In many ways, the African-American activists who support faith-based reforms represent one large subset of salvationists. Whether white or black, salvationists see in faith-based reforms a chance to forward their mission goals. Each believes that they, more than secular social workers, have what the dispossessed in their communities most need. Each is part of a larger tradition that includes many who distrust public entanglement. Each is apt to measure results not by statistical outcomes, but by one lost sheep at a time.

Faith-based welfare reform is a potential winner for President Bush because it appeals to salvationists, shopkeepers and servers. Separatists balk, and are relying on the courts to buttress the wall between church and state.

Non-Christians might also be excused for casting a wary eye. If enough money flows to Christian providers, it is possible that the quality of secular or non-Christian alternatives will gradually decline, not as the result of central planning or bad intentions, but as the unintended consequence of thousands of individual decisions to choose Christian alternatives. The legal requirement that secular services be available may slowly lose its teeth if those services become demonstrably inferior due to shifts in the funding stream.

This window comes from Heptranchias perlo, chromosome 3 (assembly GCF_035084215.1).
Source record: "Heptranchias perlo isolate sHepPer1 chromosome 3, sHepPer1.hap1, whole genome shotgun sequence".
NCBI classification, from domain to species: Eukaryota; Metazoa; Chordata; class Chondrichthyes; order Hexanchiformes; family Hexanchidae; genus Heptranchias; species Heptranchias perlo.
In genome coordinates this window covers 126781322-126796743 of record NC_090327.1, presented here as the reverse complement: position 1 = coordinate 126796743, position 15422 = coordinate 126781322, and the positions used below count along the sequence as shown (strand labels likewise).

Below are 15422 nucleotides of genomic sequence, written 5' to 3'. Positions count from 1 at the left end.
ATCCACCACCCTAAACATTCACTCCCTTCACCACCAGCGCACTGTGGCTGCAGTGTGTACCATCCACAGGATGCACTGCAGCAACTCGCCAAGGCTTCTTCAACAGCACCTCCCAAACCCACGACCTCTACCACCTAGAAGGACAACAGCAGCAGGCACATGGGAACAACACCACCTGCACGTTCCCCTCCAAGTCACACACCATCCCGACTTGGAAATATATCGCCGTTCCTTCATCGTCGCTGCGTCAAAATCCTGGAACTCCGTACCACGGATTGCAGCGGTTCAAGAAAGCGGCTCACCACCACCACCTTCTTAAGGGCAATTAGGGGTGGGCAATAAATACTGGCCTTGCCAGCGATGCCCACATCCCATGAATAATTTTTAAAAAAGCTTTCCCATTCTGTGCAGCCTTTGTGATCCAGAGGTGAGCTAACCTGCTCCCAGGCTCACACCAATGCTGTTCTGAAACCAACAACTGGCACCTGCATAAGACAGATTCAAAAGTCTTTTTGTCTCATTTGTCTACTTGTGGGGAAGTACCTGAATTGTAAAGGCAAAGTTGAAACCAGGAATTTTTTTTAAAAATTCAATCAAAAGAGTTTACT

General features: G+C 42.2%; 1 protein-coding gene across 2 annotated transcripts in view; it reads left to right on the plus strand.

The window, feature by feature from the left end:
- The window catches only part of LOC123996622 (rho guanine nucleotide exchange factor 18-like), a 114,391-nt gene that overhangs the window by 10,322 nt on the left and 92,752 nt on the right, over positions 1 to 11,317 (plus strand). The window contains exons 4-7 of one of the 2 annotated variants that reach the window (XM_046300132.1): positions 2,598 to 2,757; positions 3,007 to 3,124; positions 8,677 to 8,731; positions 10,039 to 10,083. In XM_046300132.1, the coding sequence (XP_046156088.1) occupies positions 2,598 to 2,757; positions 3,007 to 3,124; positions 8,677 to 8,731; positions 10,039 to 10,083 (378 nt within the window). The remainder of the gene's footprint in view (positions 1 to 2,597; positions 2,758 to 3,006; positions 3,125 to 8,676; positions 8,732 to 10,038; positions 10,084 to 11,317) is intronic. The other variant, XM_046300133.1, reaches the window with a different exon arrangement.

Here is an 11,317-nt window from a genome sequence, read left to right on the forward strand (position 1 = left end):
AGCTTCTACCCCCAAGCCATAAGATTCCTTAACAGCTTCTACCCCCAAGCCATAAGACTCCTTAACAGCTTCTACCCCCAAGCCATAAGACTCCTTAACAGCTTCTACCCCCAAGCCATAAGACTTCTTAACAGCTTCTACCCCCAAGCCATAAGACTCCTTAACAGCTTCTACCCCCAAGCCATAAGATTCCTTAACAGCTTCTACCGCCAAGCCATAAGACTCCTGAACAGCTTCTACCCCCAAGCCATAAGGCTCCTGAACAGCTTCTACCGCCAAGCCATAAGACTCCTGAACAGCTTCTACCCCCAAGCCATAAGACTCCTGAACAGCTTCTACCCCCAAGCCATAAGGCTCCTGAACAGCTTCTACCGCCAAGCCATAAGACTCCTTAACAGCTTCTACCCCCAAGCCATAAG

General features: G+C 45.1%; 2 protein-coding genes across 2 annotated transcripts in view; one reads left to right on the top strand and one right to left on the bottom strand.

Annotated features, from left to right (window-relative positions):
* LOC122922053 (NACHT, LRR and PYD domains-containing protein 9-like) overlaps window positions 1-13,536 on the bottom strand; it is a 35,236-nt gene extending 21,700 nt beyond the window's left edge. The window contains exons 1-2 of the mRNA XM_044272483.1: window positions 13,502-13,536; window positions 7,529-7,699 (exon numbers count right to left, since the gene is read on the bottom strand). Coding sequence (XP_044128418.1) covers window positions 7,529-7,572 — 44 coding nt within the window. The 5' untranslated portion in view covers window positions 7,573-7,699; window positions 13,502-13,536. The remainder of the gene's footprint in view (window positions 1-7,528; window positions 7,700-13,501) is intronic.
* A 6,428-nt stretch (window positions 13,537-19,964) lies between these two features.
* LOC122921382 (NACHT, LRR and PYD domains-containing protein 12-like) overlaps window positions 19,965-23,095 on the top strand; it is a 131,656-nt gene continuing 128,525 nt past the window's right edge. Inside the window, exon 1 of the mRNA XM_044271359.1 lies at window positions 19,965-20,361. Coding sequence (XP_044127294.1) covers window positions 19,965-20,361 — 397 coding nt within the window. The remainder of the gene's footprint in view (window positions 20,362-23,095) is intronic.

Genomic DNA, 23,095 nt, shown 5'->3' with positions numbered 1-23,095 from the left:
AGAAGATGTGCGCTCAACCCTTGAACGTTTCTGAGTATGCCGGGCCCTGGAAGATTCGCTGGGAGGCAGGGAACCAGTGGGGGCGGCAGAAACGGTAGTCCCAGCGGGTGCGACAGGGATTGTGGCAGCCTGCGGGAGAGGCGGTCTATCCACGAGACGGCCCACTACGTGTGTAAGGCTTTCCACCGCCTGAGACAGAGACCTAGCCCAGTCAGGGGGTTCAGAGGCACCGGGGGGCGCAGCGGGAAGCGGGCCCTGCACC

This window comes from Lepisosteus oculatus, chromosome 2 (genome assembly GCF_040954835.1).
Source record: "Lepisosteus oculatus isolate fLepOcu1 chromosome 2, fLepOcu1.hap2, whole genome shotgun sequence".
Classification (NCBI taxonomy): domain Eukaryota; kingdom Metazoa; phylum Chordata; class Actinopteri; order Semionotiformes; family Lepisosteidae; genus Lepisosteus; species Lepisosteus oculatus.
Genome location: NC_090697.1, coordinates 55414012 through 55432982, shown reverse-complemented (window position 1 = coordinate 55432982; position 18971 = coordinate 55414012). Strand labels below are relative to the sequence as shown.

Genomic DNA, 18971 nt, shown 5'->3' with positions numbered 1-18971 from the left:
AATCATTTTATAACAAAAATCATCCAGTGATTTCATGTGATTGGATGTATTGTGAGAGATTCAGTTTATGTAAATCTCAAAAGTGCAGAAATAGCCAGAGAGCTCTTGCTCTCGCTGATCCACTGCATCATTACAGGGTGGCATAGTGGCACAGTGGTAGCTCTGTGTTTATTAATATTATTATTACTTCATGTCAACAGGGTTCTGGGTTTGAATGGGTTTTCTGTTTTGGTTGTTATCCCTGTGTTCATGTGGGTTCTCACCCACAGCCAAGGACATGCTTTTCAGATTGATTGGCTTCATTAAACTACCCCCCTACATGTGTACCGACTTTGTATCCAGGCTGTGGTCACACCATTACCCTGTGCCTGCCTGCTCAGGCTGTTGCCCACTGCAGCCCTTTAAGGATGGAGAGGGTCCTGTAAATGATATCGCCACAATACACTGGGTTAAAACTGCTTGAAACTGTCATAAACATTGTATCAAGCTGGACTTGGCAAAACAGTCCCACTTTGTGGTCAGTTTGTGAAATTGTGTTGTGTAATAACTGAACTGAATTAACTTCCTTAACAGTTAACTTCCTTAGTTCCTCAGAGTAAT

For the moment, at least, many groups hear something they like in the promise of faith-based reforms, but for very different reasons. If the evidence in Indianapolis is any guide, those different reasons are likely to be divisive. Some salvationists are uncomfortable with the outcomes-based standards that are essential to the servers. A few chafe under requirements that they keep burdensome records, saying their real work is person-to-person, not administrative minutiae. They sincerely believe that the world is made better when hearts are changed one heart at a time.

No one in government, foundations or traditional service agencies disputes the value of changed hearts, but they are accustomed to managing thousands of cases within the boundaries of limited funding. Utility is evaluated by measuring the good accomplished at specified per-capita costs. Government agencies, especially, cannot afford the luxury of saying that any cost is justified so long as one lost sheep is found. They must evaluate outcomes rationally and bureaucratically.

The servers will never be comfortable with the underlying theological motives of the salvationists. The shopkeepers, many of whom have a libertarian streak, are stuck. They have no problem with salvationists, white or black, pressing their own religious agendas with their own money. However, even the most ideological among the shopkeepers realize that for the foreseeable future churches cannot do the job with their own money alone. Government must continue to subsidize social work and community development being performed by private groups. Some shopkeepers are hesitantly willing to put public money in private hands, but are uneasy about funding the evangelical missions of the salvationists.

Each of these groups is, of course, an ideal type, and most people fall into more than one category. Politics does make strange bedfellows. We might consider whom we will wake up beside when the dust kicked up by President Bush’s armies of compassion begins to settle.